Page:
There are other noninvasive modalities to assess cutaneous limb blood flow, including laser Doppler flowmetry and transcutaneous oximetry. Some centers have found these to be particularly useful in assessing wound healing potential. For more information, visit the Vasamedics or Periflux Web sites.

Ultrasound
Vascular ultrasonography is the cornerstone of vascular lab testing. Standard duplex ultrasound scanners offer real-time, gray scale, B-mode imaging along with focused Doppler velocity and waveform interrogation. Color imaging can also identify areas of turbulence and stenosis. Ultrasound vendors include Acuson Solutions (Siemens, Malvern, PA), Philips Medical Systems (The Netherlands), GE Medical Systems (Waukesha, WI), Toshiba (Tustin, CA), and Biosound Esaote (Indianapolis, IN).

It is best to evaluate each of these systems independently. Once you have limited your selection to two or three systems, view them in side-by-side demonstrations. You must decide which factors are most important for your laboratory. If you do not plan to perform deep abdominal imaging (ie, renal artery duplex ultrasonography or imaging for abdominal aortic stent-grafts), low-frequency imaging is less important to you than is high-frequency, near-field imaging such as that used in carotid duplex ultrasonography.

REPORTING AND ARCHIVING
Finally, you must consider methods of reporting and archiving your images and reports. There are several commercially available vascular lab reporting products on the market. Many of them not only allow for computerized reporting, but also act as a database in preparation for laboratory accreditation. Some of these vendors include Consensus Medical Systems, Datastar Systems, Inc. (Plano, TX), and In Record Time, Inc. (New York, NY).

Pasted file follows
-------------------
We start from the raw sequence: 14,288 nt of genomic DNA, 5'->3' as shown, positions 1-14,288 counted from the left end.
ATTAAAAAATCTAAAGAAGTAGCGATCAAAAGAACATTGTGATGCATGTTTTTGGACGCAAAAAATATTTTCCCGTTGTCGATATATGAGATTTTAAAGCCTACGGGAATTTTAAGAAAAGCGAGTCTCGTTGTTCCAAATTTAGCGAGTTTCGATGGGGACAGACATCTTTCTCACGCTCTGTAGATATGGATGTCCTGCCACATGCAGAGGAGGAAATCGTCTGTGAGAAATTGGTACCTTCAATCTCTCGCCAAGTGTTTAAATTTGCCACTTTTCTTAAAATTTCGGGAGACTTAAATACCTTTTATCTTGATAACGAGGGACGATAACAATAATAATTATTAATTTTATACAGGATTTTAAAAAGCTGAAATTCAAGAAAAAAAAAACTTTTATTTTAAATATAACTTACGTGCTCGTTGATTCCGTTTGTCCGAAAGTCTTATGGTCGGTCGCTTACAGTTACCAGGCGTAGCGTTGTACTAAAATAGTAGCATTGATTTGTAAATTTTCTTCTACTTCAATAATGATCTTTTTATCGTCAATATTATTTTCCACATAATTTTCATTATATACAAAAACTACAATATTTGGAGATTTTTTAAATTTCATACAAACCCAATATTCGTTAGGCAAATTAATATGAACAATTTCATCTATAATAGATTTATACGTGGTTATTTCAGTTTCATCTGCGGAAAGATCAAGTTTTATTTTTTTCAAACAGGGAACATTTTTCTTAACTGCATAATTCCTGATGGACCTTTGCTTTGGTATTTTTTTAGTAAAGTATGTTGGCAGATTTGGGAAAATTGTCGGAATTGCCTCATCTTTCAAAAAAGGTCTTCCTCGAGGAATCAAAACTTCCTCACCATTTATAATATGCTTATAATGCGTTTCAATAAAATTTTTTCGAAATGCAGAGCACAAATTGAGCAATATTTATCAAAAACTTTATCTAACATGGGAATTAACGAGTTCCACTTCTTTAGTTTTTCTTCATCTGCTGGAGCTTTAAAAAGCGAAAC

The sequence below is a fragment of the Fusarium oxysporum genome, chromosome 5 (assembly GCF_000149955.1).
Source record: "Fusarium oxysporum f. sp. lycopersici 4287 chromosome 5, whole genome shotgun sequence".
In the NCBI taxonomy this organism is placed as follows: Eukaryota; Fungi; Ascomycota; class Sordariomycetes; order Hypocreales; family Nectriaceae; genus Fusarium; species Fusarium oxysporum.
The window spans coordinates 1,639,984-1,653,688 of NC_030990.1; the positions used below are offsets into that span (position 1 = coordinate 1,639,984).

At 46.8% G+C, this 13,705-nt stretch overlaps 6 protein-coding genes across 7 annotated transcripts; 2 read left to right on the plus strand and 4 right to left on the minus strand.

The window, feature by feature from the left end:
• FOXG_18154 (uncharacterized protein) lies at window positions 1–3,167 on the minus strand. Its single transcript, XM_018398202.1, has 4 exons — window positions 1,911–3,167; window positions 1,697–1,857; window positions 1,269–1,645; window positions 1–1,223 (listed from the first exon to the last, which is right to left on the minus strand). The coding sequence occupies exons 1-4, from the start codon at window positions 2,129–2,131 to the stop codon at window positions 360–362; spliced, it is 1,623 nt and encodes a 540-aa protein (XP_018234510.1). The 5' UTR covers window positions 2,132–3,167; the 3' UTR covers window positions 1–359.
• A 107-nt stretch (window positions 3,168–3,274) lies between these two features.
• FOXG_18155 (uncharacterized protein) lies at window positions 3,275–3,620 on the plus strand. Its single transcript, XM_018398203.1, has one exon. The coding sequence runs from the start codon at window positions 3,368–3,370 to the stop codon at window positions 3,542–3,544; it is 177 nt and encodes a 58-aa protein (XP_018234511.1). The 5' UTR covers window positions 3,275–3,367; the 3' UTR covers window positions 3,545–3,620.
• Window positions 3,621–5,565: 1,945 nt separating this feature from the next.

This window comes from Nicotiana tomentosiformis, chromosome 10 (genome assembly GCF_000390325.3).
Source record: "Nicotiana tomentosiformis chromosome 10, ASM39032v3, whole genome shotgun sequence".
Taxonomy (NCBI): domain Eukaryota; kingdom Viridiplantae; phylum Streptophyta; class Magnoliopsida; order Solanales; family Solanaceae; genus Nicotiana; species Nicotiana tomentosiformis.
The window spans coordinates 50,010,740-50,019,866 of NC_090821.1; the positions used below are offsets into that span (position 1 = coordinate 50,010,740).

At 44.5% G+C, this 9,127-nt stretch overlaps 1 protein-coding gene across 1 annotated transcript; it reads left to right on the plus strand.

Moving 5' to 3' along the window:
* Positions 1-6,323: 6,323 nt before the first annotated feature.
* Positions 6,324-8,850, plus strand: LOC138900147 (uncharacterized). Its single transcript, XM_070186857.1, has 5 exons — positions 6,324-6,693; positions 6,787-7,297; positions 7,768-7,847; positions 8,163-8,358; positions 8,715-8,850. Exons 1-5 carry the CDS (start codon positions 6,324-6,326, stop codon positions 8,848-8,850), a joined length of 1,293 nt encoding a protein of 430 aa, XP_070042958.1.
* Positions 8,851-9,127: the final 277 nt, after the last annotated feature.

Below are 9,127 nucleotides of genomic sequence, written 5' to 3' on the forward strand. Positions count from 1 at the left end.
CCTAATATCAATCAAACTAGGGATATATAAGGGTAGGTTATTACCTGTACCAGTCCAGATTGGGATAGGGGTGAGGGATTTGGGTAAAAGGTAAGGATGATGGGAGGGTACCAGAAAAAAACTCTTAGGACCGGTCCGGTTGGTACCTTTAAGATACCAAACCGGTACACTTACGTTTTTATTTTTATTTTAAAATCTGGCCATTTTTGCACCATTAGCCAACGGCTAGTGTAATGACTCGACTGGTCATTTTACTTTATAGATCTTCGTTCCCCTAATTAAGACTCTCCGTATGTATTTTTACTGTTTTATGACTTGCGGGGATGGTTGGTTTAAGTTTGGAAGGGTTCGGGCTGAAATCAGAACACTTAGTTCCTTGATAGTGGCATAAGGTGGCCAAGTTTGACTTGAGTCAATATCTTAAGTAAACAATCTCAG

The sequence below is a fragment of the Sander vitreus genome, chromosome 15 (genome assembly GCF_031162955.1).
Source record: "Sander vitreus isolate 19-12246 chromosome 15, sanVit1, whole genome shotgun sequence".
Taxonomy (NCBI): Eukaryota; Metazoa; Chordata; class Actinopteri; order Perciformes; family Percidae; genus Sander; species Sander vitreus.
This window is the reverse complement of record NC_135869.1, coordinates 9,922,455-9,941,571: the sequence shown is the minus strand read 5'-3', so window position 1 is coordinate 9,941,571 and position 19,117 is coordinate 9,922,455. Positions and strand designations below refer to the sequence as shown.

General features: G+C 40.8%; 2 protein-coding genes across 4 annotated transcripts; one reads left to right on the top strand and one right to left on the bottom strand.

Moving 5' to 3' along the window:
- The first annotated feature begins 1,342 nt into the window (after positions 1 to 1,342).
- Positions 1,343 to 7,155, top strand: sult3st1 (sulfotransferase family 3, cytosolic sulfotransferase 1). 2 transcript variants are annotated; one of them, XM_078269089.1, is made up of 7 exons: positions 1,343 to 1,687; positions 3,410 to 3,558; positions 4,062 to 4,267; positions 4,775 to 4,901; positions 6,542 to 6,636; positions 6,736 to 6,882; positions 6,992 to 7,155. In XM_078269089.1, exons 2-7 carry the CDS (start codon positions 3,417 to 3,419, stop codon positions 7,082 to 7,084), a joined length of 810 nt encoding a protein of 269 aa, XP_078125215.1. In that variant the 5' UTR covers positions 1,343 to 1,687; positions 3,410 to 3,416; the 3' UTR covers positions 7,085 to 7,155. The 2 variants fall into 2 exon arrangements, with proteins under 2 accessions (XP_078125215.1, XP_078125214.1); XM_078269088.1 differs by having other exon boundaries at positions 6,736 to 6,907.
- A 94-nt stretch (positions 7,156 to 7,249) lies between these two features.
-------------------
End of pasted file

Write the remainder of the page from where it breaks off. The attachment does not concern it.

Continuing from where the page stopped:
Standard dictation is an effective method of prompt reporting if you are planning a single-office lab. The value of dictation is limited, however, by the inability to collect data in preparation for the accreditation process.

Image archiving is becoming a major issue for hospitals and multilocation outpatient centers. Picture Archiving and Communications Systems (PACS) utilizing Digital Imaging in Communications and Medicine (DICOM) format represents the industry standard. Begin your research by visiting the PACS industry vendor information page at http://www.dejarnette.com/efinegan/pacsvend.htm. This frequently updated list of PACS and DICOM vendors provides you with an overview of the available systems.

THE IMPORTANCE OF ACCREDITATION